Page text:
Heading overseas?

Don’t assume the same laws and etiquette apply to outdoor holidays overseas as in the UK: in North America, for example, there are strict laws in place about food storage on campsites. Yates says: “Check before you go, just so you’re in tune with the locals. In Sweden to keep the water clean, you may be asked to shower naked and wash your swimwear in front of a pool attendant before taking a dip in a natural hot spring. Knowing  this ahead of time will spare the Brits some blushes.”

UK drivers overseas are expected to comply with all local laws (don’t drive barefoot in Spain; carry a breathalyser in France; use headlights in daylight in Denmark) and the UK government advice is to get clued up with the AA or RAC prior to travel if driving to an international campsite this summer.

Don’t get lost

Staying on a large site or at a festival? Yates advises: “It’s a bit like the baggage carousel at the airport where all cases can look the same: your beautiful new tent might blend in with all the others making it hard to find home, especially after dark.”

Bring a tent marker such as a flag, windsock, bunting or battery-operated fairy lights to distinguish your tent - and write a name or phrase on the door flap in permanent marker.

“And remember to bring a pocket torch,” added Yates. “There’s few things worse than walking around a campsite in the dark looking for your tent!”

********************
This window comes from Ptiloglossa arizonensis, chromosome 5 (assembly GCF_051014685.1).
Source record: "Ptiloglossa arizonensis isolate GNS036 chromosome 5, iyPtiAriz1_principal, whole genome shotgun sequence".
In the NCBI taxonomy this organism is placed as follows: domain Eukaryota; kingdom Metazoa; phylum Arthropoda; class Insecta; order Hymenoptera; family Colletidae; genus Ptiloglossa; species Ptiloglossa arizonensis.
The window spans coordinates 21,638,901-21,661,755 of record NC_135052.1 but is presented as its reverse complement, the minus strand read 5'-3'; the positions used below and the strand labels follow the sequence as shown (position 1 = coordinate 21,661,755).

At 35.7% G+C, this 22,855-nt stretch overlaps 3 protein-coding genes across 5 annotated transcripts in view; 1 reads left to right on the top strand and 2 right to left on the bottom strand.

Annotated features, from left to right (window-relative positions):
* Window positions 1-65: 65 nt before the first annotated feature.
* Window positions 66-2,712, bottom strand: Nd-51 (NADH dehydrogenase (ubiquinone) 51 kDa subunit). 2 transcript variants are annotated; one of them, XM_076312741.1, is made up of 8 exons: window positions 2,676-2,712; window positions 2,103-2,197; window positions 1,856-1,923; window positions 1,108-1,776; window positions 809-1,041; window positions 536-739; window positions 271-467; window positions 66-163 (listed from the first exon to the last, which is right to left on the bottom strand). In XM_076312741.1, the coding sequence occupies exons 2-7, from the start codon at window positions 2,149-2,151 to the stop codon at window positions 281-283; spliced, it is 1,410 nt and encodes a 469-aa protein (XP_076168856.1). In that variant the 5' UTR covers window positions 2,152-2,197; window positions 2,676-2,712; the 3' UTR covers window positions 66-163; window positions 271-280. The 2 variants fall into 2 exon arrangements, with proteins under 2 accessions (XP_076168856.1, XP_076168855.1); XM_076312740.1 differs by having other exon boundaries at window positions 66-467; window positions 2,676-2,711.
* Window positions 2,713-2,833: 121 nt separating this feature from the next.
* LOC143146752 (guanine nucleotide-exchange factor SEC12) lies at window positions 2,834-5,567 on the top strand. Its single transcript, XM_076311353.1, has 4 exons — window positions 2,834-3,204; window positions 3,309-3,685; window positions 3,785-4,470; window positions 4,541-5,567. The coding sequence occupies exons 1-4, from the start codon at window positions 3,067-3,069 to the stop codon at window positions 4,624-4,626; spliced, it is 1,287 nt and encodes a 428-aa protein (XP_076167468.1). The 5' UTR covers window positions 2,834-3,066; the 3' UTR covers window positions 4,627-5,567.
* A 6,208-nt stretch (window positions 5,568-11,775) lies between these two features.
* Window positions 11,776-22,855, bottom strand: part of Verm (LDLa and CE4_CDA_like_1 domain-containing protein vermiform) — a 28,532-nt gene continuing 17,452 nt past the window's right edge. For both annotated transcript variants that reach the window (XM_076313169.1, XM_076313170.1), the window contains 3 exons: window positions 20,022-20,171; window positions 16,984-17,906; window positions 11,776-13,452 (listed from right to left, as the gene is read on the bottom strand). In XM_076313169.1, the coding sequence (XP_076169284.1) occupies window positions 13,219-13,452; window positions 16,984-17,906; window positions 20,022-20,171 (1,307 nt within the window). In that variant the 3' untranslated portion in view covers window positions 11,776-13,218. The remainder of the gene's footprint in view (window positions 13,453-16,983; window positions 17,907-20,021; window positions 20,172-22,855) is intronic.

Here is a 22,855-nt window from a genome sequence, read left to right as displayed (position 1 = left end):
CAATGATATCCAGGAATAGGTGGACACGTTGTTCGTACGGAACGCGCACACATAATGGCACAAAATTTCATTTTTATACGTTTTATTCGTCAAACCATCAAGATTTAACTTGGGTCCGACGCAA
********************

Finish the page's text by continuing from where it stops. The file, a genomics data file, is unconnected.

Keep things dry

Take only essential items and keep electricals to a minimum. Yates says: “Use resealable waterproof bags to store your phone, GPS and valuables so they stay dry, and take a supply of plastic bags to keep worn or wet clothes and boots separate from clean and dry ones.”

If it rains, don’t panic

The Great British summer can surprise any holidaymaker but should the forecast predict wet rather than wonderful, don’t be put off suggests Yates. He says: “Check your site has a drying room - you can use that as a search filter on - so you can still enjoy the great outdoors when the weather isn’t fine. Some larger sites have a laundrette, so even puddle plunging toddlers can enjoy dry clothes several times a day!”

Reduce, reuse, recycle

Some wilderness or more rural locations may lack full recycling and refuse facilities so adopt a ‘leave nothing behind’ policy, suggests Yates. “Minimise what you take with you and bring as much home as you can to dispose of correctly. Keeping your environmental footprint to a minimal is imperative and by travelling with reusable crockery, cutlery, water bottles and equipment, we can help ensure even more people can enjoy the great outdoors, here and overseas.”

Yates’ Must Haves

Camping or glamping, Yates recommends every holidaymakers packs these items:

Pocket torch - preferably wind up



Resealable waterproof bags

Warm clothes

Change of clothes

Battery-operated hand fan founder Dan Yates, says: “I’m often asked for advice about what to take, where to go, what to do and what to avoid by those booking an outdoor break. I used to go through a list much like this to make sure their first time was a memorable for all the right reasons! However, if I had to give just one tip it’d be ‘always take your boots off outside’ as once you get mud inside a tent, it gets everywhere!”

To book your camping holiday, visit


July 11, 2018

Add new comment